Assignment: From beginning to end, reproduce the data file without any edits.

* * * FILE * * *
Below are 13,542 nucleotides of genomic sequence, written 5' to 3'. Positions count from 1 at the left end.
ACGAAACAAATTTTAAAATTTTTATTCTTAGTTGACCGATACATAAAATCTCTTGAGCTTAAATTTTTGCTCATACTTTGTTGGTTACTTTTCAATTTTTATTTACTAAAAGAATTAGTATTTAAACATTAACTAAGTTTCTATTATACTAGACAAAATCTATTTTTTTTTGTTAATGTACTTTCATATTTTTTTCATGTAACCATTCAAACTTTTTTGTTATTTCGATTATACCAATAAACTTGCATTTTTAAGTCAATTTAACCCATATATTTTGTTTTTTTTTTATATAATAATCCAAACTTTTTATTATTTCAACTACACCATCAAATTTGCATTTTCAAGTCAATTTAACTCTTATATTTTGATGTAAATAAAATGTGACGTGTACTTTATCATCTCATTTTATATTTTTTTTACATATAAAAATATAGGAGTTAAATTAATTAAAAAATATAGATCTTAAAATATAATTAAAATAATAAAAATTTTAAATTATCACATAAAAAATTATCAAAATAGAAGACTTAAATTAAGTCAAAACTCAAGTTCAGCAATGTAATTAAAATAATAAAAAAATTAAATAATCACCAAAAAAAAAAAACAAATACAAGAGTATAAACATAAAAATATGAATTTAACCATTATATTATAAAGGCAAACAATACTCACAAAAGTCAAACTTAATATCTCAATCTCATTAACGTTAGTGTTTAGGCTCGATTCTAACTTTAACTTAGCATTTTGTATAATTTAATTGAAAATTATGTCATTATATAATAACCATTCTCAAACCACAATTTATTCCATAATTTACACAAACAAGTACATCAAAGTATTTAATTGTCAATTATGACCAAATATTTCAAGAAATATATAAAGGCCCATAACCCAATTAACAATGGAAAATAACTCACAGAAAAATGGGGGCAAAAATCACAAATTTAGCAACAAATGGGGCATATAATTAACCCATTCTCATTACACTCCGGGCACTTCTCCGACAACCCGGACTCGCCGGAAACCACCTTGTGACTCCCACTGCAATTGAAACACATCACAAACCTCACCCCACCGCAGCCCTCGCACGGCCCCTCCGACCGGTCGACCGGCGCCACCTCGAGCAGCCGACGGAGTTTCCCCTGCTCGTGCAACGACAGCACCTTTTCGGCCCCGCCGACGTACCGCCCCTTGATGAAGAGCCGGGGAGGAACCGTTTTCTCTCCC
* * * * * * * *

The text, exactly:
Below are 13,542 nucleotides of genomic sequence, written 5' to 3'. Positions count from 1 at the left end.
ACGAAACAAATTTTAAAATTTTTATTCTTAGTTGACCGATACATAAAATCTCTTGAGCTTAAATTTTTGCTCATACTTTGTTGGTTACTTTTCAATTTTTATTTACTAAAAGAATTAGTATTTAAACATTAACTAAGTTTCTATTATACTAGACAAAATCTATTTTTTTTTGTTAATGTACTTTCATATTTTTTTCATGTAACCATTCAAACTTTTTTGTTATTTCGATTATACCAATAAACTTGCATTTTTAAGTCAATTTAACCCATATATTTTGTTTTTTTTTTATATAATAATCCAAACTTTTTATTATTTCAACTACACCATCAAATTTGCATTTTCAAGTCAATTTAACTCTTATATTTTGATGTAAATAAAATGTGACGTGTACTTTATCATCTCATTTTATATTTTTTTTACATATAAAAATATAGGAGTTAAATTAATTAAAAAATATAGATCTTAAAATATAATTAAAATAATAAAAATTTTAAATTATCACATAAAAAATTATCAAAATAGAAGACTTAAATTAAGTCAAAACTCAAGTTCAGCAATGTAATTAAAATAATAAAAAAATTAAATAATCACCAAAAAAAAAAAACAAATACAAGAGTATAAACATAAAAATATGAATTTAACCATTATATTATAAAGGCAAACAATACTCACAAAAGTCAAACTTAATATCTCAATCTCATTAACGTTAGTGTTTAGGCTCGATTCTAACTTTAACTTAGCATTTTGTATAATTTAATTGAAAATTATGTCATTATATAATAACCATTCTCAAACCACAATTTATTCCATAATTTACACAAACAAGTACATCAAAGTATTTAATTGTCAATTATGACCAAATATTTCAAGAAATATATAAAGGCCCATAACCCAATTAACAATGGAAAATAACTCACAGAAAAATGGGGGCAAAAATCACAAATTTAGCAACAAATGGGGCATATAATTAACCCATTCTCATTACACTCCGGGCACTTCTCCGACAACCCGGACTCGCCGGAAACCACCTTGTGACTCCCACTGCAATTGAAACACATCACAAACCTCACCCCACCGCAGCCCTCGCACGGCCCCTCCGACCGGTCGACCGGCGCCACCTCGAGCAGCCGACGGAGTTTCCCCTGCTCGTGCAACGACAGCACCTTTTCGGCCCCGCCGACGTACCGCCCCTTGATGAAGAGCCGGGGAGGAACCGTTTTCTCTCCC